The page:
Crisis Group Board Calls for Urgent New Commitment to Arab-Israeli Peace
Crisis Group Board Calls for Urgent New Commitment to Arab-Israeli Peace
Iran-Israel “Shadow War” Risks Spinning Out of Control
Iran-Israel “Shadow War” Risks Spinning Out of Control
Statement / Middle East & North Africa 2 minutes

Crisis Group Board Calls for Urgent New Commitment to Arab-Israeli Peace

The formation of a Palestinian national unity government and the renewed commitment by Arab League states to the Arab peace initiative create a genuine opportunity for progress toward Arab-Israeli peace which must not be missed.

The Board of Trustees of the International Crisis Group, meeting in Vancouver on the weekend, debated a report from a high-level Crisis Group delegation which earlier this month met in the region with senior officials from Israel, Syria and the Palestinian Authority (including both Fatah and Hamas). Members agreed that if an urgently needed breakthrough was to be achieved, leadership and movement were required on several different tracks.

Arab diplomatic engagement with Israel

Following the recently more positive response of Israeli leaders, and to increase the confidence of the Israeli public, we urge Arab leaders to agree at their Summit on Wednesday to embark on a major program of international visits, including to Israel, to explain the contents of the Arab peace initiative, and in particular how a two-state agreement would lead to normalisation of relations between Israel and the whole Arab world. The Palestinian national unity government should make clear its acceptance of the terms of the initiative as restated by next weekend’s summit.

Presentation by the Quartet (US, EU, Russia and UN Secretary-General) of a detailed outline of a two-state solution to the Israeli-Palestinian conflict

Aided by the Arab initiative, and the renewed willingness of the U.S. Secretary of State to engage, there is currently greater consensus than ever on the need for an endgame-first approach, and on the necessary contours of a political settlement. But the international community needs to provide as much clarity and detail as possible upfront on what the contents of a final agreement might look like – including on the issues of boundaries (based on the 1967 line with appropriate territory swaps), refugees and the status of Jerusalem - in order to encourage the Israeli and Palestinian leaderships to make the necessary compromises.

Progressive lifting of the financial boycott of the Palestinian national unity government

Circumventing the Palestinian Authority has not reduced the volume of aid; rather, it has meant a less efficient, accountable and transparent process, and the undermining of painfully reconstructed institutions of Palestinian governance. Assistance should be provided through the Finance Ministry, now led by a minister universally respected by the international community.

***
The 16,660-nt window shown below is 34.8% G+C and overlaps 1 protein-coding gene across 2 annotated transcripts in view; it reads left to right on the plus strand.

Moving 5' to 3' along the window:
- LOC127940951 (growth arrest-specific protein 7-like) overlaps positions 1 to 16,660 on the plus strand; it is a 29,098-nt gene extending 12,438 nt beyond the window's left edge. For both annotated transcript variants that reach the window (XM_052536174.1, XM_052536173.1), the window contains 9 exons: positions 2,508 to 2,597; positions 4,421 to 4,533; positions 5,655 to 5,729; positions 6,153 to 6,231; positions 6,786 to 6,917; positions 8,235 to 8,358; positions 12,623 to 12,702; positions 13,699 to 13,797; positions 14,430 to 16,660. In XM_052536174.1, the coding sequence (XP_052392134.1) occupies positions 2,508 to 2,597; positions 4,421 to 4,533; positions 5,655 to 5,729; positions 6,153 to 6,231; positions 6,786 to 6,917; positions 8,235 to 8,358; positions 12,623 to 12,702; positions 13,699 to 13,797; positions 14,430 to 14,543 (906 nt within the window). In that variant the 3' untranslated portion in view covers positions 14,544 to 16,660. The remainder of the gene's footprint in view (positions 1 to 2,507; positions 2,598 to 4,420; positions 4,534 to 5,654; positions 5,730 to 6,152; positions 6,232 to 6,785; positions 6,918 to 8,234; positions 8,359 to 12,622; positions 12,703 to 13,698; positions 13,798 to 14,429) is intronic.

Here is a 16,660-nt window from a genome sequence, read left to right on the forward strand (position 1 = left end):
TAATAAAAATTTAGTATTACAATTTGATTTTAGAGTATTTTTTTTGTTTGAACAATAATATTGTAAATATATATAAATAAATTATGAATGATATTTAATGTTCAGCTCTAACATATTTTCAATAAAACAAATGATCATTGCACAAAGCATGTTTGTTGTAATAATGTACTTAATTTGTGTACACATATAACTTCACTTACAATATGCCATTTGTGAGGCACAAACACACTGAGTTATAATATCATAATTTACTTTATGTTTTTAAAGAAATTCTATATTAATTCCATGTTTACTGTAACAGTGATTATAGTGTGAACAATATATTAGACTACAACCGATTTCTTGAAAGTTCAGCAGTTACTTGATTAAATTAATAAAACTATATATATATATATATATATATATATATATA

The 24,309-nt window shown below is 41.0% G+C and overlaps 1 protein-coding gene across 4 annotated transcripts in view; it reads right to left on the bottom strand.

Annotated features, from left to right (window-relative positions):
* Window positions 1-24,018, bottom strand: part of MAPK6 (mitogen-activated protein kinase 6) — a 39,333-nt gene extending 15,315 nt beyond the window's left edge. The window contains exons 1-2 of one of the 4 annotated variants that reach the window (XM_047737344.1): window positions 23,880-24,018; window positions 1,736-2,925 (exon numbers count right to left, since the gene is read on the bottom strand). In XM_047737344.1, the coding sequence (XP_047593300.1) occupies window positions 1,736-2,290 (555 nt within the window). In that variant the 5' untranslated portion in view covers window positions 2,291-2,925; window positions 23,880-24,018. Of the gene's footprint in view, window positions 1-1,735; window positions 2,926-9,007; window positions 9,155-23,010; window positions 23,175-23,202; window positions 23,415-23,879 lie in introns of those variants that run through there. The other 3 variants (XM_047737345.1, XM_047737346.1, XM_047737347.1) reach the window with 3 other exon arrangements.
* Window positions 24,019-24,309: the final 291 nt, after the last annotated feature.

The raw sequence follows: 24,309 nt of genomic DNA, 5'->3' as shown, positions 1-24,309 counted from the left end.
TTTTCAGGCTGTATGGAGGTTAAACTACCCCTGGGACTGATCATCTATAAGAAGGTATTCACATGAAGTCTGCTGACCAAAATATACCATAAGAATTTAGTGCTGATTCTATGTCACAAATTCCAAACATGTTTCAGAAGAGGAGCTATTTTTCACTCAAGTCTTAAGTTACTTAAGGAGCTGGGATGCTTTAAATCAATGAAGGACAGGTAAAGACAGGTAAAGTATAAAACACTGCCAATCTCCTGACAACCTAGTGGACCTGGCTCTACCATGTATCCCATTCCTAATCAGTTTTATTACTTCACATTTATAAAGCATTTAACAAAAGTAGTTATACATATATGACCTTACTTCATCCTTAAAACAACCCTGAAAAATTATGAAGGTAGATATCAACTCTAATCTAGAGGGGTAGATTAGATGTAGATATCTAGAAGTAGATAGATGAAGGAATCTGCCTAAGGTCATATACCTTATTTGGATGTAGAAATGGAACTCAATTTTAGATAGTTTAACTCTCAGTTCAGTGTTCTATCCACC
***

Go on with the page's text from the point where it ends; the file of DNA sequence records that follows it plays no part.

Preparedness to engage politically with the Palestinian national unity government

Any attempt to boycott, undermine or marginalise the government will hamper efforts to reach a cease-fire and to promote a political settlement. In conversations with senior Hamas leaders, Crisis Group found important movement on issues critical for advancement of the peace process: commitment to a reciprocal, comprehensive cease-fire; agreement that establishing a state within the 1967 borders is the common Palestinian objective; acceptance of President Abbas as the sole, empowered negotiator with Israel; and a pledge to abide by any agreement that has been democratically ratified by proper Palestinian institutions. While there is need for further clarification of these commitments, this can only be obtained through dialogue with the government.

Restarting Israeli-Syrian talks

In discussions with Crisis Group, senior Syrian officials made clear their readiness to resume negotiations without any precondition. Settlement of the Israeli-Syrian conflict, and meeting continuing concerns about Syria’s role in Lebanon, are essential components of normalisation of relations between Israel and the Arab world.

The Crisis Group Board members said they were convinced there exists now a major opportunity to reach a comprehensive Arab-Israeli settlement. But it is not open-ended, and the alternative is not indefinite continuation of the status quo. If the current chance for a breakthrough is not grasped over the next few months - with the government of Israel and the US having the most critical role in this respect - there is a real possibility that support for a two-state solution among Palestinians and in the wider Arab world would disappear, with all the renewed tensions this is bound to generate.

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